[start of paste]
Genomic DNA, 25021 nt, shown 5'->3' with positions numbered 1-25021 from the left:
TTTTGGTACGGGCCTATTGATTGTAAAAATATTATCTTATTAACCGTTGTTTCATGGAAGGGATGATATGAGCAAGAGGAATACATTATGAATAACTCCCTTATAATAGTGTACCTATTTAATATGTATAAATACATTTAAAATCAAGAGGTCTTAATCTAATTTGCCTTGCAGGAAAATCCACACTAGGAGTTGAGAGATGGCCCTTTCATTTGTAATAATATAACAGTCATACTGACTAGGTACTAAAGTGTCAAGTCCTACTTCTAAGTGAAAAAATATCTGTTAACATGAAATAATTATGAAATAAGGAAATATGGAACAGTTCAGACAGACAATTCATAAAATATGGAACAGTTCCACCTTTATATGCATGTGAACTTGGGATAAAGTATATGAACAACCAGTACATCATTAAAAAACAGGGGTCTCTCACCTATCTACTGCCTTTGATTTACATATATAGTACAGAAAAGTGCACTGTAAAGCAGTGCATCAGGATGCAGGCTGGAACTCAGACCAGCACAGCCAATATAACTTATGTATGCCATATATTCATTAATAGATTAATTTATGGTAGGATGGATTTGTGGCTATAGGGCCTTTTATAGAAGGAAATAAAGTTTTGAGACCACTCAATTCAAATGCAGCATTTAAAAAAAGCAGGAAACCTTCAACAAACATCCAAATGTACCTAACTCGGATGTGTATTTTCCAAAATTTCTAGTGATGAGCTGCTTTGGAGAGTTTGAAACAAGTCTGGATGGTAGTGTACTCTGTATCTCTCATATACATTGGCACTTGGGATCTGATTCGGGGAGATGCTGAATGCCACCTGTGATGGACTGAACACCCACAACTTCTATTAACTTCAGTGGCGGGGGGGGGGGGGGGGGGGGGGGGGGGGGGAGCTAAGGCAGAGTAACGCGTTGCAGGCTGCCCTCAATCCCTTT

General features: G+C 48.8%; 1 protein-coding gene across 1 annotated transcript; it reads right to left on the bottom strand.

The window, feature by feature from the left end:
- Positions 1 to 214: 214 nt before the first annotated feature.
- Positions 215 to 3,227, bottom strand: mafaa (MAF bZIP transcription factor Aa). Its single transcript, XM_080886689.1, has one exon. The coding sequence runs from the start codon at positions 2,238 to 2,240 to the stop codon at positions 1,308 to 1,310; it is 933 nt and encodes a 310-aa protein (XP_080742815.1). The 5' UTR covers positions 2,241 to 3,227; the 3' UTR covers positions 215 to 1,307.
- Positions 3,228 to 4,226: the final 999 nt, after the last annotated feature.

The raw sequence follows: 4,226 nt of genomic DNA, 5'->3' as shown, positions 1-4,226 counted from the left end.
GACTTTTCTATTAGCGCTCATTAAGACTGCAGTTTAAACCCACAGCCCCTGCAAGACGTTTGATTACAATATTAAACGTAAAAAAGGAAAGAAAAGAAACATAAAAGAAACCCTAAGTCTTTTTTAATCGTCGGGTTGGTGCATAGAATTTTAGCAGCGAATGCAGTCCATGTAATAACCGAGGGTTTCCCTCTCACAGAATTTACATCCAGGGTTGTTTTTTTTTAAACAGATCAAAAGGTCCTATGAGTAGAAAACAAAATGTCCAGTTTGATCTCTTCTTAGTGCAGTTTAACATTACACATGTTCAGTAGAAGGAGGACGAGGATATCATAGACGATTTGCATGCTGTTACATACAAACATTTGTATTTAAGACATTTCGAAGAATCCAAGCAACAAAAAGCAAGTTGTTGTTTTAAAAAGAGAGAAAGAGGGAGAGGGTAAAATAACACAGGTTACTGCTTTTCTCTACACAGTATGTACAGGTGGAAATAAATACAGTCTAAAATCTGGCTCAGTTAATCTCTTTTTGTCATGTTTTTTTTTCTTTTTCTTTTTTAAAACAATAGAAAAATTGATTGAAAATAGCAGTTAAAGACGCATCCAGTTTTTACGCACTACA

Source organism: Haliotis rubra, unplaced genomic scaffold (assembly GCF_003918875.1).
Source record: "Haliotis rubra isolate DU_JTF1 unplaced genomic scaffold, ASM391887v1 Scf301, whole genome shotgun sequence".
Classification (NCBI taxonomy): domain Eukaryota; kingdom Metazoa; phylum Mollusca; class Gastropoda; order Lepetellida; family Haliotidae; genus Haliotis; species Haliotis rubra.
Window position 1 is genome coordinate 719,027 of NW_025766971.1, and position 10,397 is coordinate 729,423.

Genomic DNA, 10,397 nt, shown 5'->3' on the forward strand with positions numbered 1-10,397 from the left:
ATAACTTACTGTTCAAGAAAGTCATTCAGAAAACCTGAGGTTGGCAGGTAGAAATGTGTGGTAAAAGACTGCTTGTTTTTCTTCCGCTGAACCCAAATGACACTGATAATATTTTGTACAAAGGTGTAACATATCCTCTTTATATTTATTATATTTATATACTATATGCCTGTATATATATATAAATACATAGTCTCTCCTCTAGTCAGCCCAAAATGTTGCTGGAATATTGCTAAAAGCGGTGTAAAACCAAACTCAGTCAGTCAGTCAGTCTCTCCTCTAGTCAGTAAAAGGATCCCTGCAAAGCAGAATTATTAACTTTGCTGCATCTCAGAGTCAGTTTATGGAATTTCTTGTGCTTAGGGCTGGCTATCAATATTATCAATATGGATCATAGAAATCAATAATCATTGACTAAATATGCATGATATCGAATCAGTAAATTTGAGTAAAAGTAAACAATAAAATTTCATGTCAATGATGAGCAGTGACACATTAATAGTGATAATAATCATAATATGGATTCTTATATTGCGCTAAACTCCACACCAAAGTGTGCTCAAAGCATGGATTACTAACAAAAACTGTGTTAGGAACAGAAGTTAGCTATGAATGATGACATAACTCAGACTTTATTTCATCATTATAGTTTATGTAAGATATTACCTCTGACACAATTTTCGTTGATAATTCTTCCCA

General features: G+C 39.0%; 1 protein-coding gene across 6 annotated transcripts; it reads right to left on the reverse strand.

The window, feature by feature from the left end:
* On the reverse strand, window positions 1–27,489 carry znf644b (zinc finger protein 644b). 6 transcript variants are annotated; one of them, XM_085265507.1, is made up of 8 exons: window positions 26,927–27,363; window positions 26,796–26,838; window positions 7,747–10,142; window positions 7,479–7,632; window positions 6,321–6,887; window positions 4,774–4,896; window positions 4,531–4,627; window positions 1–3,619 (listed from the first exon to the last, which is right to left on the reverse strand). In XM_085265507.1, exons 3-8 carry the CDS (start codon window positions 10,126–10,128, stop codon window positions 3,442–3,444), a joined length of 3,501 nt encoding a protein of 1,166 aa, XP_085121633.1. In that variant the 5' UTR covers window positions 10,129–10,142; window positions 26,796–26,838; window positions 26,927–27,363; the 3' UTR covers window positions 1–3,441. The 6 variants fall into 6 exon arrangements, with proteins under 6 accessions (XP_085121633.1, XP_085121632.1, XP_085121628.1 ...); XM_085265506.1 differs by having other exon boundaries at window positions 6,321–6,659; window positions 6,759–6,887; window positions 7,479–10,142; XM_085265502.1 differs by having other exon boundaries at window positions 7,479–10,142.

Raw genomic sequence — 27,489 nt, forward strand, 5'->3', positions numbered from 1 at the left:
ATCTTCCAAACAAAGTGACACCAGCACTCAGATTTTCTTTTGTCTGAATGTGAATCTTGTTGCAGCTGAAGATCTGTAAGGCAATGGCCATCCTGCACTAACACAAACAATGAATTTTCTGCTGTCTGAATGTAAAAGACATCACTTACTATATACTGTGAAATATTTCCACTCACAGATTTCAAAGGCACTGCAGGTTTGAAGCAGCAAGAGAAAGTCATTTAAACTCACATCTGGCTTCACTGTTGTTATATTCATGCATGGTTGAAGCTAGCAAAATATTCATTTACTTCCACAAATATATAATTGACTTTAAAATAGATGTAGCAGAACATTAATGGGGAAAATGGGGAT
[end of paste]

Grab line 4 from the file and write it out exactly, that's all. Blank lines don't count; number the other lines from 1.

The window, feature by feature from the left end: